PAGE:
When a family buys a house in a struggling town for just one dollar, they’re hoping to start over — but have they traded one set of problems for another?


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This is a story about the "all mighty" dollar, or rather how far it can take you when given the chance.  Problem is GETTING that chance is a whole other ball of wax...

Be honest.  What would you think if someone in your neighborhood bought a home for ONE DOLLAR?  I mean, it's a fixer upper to say the VERY least, but they pretty much own the home scott free minus that dollar.  It sounds AWESOME, but there's always a catch (or twenty) when something sounds too good to be true.  Just for starters, it'd be hard for many to not look down on them, either because they assume they are poor, riffraff, or simply looking for the easy way out in life.  Then there are others that may resent the fact that THEY had to pay regular price for their own homes, even though they are situated in the same area, and going through their own struggles.  Never mind the fact that the families buying into this deal are having to pay for all the rework out of their own pockets.  Push aside the fact that the new families very presence is to help bring new life to their failing little town.  Ignore completely the fact that without the children in these new families not only do their sports teams fail to meet the required number of players, but they'd have to shut down their local school and bus them elsewhere.  Yeah...none of these things matter in the grand scheme of things though, do they?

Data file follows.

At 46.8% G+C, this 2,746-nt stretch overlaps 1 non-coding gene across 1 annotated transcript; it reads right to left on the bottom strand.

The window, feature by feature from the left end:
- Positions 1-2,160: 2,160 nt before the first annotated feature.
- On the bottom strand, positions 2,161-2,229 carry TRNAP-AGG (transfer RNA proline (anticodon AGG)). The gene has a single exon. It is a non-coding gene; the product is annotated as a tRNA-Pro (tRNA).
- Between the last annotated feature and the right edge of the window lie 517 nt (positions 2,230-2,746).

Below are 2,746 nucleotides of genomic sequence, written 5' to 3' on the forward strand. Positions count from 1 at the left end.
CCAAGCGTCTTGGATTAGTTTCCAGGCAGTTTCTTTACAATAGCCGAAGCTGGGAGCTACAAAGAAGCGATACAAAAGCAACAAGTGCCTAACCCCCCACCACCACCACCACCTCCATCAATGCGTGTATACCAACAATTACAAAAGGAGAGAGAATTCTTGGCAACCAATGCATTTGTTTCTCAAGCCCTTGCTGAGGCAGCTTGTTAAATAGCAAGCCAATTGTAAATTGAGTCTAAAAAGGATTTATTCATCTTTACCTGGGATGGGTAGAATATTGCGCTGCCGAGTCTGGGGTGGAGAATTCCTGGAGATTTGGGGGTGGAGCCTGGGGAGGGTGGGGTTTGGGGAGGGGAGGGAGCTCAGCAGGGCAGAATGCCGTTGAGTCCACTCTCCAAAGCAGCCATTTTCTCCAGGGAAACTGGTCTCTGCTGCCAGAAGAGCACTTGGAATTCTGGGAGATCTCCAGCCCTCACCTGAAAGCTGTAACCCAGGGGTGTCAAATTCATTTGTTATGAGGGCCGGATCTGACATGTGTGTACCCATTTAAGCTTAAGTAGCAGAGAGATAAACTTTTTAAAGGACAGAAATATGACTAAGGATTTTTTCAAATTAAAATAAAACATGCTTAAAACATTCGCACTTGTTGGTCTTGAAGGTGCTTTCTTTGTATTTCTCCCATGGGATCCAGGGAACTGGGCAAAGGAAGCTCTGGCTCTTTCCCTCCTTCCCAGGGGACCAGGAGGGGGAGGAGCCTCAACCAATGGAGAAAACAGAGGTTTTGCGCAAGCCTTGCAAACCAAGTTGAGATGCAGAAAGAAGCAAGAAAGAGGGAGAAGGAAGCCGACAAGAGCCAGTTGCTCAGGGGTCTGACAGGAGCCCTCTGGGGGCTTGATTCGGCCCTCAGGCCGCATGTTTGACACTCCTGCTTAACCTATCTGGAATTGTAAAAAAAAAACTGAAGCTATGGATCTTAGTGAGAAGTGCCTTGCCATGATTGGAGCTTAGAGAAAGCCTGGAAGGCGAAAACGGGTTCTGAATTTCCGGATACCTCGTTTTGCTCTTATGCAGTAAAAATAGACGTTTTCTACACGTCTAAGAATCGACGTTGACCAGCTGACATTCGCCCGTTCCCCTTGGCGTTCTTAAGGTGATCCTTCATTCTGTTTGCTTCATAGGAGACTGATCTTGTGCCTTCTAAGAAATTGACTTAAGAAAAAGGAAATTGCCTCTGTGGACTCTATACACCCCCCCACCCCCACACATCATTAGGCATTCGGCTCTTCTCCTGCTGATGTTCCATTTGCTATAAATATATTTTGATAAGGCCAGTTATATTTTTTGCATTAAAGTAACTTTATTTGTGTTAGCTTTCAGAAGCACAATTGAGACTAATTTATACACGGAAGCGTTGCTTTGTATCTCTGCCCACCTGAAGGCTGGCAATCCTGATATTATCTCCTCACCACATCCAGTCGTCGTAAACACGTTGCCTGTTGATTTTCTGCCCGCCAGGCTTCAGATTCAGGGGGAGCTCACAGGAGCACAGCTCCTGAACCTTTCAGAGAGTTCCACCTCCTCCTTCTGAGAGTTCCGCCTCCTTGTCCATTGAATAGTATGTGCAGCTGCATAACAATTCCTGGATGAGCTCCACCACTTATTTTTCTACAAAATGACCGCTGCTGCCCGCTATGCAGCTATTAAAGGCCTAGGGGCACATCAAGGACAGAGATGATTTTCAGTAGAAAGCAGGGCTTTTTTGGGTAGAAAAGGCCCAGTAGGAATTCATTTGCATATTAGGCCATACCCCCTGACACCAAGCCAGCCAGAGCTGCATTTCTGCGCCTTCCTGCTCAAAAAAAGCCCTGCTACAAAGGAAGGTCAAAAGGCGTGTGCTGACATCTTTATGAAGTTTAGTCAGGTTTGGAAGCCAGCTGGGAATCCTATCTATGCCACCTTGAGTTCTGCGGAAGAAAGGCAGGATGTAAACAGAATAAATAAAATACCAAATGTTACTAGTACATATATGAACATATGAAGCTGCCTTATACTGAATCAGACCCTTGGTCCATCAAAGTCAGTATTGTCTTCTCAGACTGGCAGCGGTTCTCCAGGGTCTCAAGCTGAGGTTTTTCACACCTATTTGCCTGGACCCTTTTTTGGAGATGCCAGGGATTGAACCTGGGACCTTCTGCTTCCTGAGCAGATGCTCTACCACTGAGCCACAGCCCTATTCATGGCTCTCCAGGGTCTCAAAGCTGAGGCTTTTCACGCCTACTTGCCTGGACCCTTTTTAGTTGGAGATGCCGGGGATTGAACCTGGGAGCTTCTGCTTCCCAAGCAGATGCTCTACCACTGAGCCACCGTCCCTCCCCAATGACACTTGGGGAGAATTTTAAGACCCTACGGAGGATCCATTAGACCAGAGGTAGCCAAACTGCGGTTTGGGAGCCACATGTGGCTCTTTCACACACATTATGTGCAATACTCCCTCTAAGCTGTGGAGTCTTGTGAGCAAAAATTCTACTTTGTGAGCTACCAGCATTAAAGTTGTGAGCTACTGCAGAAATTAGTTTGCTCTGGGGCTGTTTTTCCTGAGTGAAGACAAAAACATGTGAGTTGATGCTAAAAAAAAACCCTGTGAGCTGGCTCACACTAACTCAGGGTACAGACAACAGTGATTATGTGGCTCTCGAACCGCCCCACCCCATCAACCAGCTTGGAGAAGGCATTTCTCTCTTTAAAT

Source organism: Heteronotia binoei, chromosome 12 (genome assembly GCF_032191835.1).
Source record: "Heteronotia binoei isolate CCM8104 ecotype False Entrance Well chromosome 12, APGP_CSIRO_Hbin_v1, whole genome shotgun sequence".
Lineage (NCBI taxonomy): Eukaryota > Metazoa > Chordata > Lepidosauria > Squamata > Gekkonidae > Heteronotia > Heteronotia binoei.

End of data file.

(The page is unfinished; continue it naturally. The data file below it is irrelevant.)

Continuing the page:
I really liked how this story was tackled and not only the issues of the financial security, but also the even more personal side of things that each family was dealing with.  We have the ones who moved from Hawaii to start a better life, the female couple wanting to settle their children into small town life for the community it brings, and at the center of it all, the Grover's, though they'd love to be anywhere but in the center of things.  The family is making a go of it not simply to find a better life, but to allow their son, Lowen, a chance to move on away from the heartache and bad memories that haunt him.  Thing about haunting thoughts...they follow you until they are dealt with and often come to a nasty head before the dust settles...hence the big move, hence the new beginning, hence the dealing with challenges that are beyond what any of them imagined because though it may be hard, it's not as hard as dealing with regrets.